To avoid downtime we removed all the set minimum and maximum bandwidth settings on any virtual network adapter. By doing so we ensured that the swap to the new virtual switch right after the successful shared nothing live migration will succeed. If you want you can set weights on the virtual network adapters afterward. But as the bandwidth on these new hosts is now a redundant 25 Gbps, the need was no longer there. As a result, we just left them without. this can always be configured later if it turns out to be needed.

Warning: this is a demo script. It lacks error handling and logging. It can also contain mistakes. But hey you get it for free to adapt and use. Test and adapt this in a lab. You are responsible for what you do in your environments. Running scripts downloaded from the internet without any validation make you a certified nut case. That is not my wrongdoing.

I hope this helps some of you. thanks for reading.

Shared nothing live migration with a virtual switch change and VLAN ID configuration

Introduction

I was working on a hardware refresh, consolidation and upgrade to Windows Server 2019 project. This mainly boils down to cluster operating system rolling upgrades from Windows Server 2016 to Windows Server 2019 with new servers replacing the old ones. Pretty straight forward. So what does this has to do with shared nothing live migration with a virtual switch change and VLAN ID configuration

Due to the consolidation aspect, we also had to move virtual machines from some older clusters to the new clusters. The old cluster nodes have multiple virtual switches. These connect to different VLANs. Some of the virtual machines have on only one virtual network adapter that connects to one of the virtual switches. Many of the virtual machines are multihomed. The number of virtual NICs per virtual machine was anything between 1 to 3. For this purpose, we had the challenge of doing a shared nothing live migration with a virtual switch change and VLAN ID configuration. All this without downtime.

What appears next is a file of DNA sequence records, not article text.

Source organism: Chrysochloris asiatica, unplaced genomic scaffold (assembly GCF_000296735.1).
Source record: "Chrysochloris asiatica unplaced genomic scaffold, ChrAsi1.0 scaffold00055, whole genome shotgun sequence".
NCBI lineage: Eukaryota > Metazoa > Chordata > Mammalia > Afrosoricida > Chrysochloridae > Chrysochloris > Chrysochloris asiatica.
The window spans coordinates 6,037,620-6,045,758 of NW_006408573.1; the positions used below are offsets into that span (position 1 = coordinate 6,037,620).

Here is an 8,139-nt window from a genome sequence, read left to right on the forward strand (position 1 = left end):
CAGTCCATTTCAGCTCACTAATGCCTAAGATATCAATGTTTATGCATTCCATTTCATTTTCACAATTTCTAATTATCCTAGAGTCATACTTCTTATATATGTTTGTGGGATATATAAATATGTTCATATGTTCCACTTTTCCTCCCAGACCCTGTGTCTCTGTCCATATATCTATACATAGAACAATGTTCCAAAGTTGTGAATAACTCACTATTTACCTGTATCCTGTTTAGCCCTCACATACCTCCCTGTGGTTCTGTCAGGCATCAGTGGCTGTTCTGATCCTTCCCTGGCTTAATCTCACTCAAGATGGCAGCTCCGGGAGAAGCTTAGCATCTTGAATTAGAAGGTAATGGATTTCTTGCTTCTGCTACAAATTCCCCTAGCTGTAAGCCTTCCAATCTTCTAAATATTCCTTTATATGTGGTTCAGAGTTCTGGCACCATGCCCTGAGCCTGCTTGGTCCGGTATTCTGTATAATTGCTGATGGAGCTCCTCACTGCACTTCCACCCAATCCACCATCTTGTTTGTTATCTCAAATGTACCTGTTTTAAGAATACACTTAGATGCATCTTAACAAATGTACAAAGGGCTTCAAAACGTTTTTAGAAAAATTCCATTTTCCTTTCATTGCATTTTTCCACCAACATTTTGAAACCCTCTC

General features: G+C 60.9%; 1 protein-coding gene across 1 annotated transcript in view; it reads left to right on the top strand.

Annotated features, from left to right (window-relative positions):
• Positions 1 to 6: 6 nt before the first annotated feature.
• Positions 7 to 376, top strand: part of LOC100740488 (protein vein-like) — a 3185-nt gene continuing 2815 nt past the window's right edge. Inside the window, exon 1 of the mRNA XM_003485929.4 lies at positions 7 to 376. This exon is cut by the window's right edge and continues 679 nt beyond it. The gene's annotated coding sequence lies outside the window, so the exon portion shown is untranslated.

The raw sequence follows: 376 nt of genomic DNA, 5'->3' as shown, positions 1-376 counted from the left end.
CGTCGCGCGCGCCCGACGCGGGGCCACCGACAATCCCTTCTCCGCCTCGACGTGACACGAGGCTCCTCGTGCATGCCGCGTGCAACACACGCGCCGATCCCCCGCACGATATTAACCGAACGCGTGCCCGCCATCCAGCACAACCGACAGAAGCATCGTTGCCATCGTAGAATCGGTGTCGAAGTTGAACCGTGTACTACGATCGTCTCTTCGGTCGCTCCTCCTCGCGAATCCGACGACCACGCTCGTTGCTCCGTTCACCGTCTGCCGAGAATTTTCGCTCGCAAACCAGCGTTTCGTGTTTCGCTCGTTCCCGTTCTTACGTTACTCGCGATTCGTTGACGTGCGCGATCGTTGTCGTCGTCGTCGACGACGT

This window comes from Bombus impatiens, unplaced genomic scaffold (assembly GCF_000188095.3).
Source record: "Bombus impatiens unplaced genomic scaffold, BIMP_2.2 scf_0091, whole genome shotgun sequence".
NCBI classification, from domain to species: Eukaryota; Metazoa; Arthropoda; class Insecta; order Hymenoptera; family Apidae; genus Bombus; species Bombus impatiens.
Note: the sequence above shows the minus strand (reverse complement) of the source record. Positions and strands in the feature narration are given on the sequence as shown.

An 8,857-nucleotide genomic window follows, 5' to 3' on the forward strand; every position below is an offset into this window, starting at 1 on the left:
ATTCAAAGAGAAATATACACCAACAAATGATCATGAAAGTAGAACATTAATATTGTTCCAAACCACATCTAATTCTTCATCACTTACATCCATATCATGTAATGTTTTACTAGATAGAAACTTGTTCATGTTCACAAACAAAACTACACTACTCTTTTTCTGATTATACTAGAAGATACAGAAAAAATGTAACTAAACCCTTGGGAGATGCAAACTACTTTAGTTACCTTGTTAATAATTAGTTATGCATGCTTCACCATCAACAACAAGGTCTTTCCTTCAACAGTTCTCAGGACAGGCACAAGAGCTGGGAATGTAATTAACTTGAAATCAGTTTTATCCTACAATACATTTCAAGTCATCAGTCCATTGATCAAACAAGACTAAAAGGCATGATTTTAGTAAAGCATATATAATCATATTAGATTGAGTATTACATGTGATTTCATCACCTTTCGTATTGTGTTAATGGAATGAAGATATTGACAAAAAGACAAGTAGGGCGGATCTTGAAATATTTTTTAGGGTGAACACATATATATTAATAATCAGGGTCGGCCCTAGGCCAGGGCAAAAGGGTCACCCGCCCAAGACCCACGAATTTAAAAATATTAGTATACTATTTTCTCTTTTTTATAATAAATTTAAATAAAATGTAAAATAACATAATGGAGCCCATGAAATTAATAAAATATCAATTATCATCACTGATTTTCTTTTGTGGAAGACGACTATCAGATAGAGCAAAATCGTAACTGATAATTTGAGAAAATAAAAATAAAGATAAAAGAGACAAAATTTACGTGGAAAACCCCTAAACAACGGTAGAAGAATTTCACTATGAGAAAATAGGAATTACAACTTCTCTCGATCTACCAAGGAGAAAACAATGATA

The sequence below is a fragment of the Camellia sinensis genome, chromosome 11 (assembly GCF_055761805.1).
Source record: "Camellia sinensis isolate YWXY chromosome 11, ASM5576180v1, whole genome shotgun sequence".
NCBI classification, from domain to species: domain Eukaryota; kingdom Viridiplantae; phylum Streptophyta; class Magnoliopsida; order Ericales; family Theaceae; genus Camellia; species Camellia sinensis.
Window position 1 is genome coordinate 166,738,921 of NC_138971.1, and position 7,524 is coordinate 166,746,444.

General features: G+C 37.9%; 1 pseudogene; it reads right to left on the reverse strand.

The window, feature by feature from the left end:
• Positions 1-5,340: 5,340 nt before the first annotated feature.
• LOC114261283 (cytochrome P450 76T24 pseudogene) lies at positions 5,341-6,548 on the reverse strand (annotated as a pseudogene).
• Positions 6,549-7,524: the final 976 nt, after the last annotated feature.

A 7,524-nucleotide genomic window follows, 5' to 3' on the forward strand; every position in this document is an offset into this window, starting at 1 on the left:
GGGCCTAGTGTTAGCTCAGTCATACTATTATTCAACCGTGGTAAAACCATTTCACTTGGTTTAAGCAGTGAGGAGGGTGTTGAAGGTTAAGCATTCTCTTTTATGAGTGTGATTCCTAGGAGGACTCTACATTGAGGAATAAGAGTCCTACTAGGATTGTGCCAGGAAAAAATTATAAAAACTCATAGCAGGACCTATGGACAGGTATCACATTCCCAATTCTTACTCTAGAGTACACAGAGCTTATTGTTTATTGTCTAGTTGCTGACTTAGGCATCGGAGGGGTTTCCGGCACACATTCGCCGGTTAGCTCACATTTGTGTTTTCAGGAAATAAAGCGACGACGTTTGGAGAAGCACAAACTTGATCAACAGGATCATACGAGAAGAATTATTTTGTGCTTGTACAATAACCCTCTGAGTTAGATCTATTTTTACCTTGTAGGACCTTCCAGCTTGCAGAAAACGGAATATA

Meeting the challenge

In the new cluster, there is only one converged virtual switch. This virtual switch attaches to trunked network ports with all the required VLANs. As we have only one virtual switch on the new Hyper-V cluster nodes, the name differs from those on the old Hyper-V cluster nodes. This prevents live migration. Fixing this is our challenge.

First of all, compare-vm is your friend to find out blocking incompatibilities between the source and the target nodes. You can read about that in many places. Here, we focus on our challenge.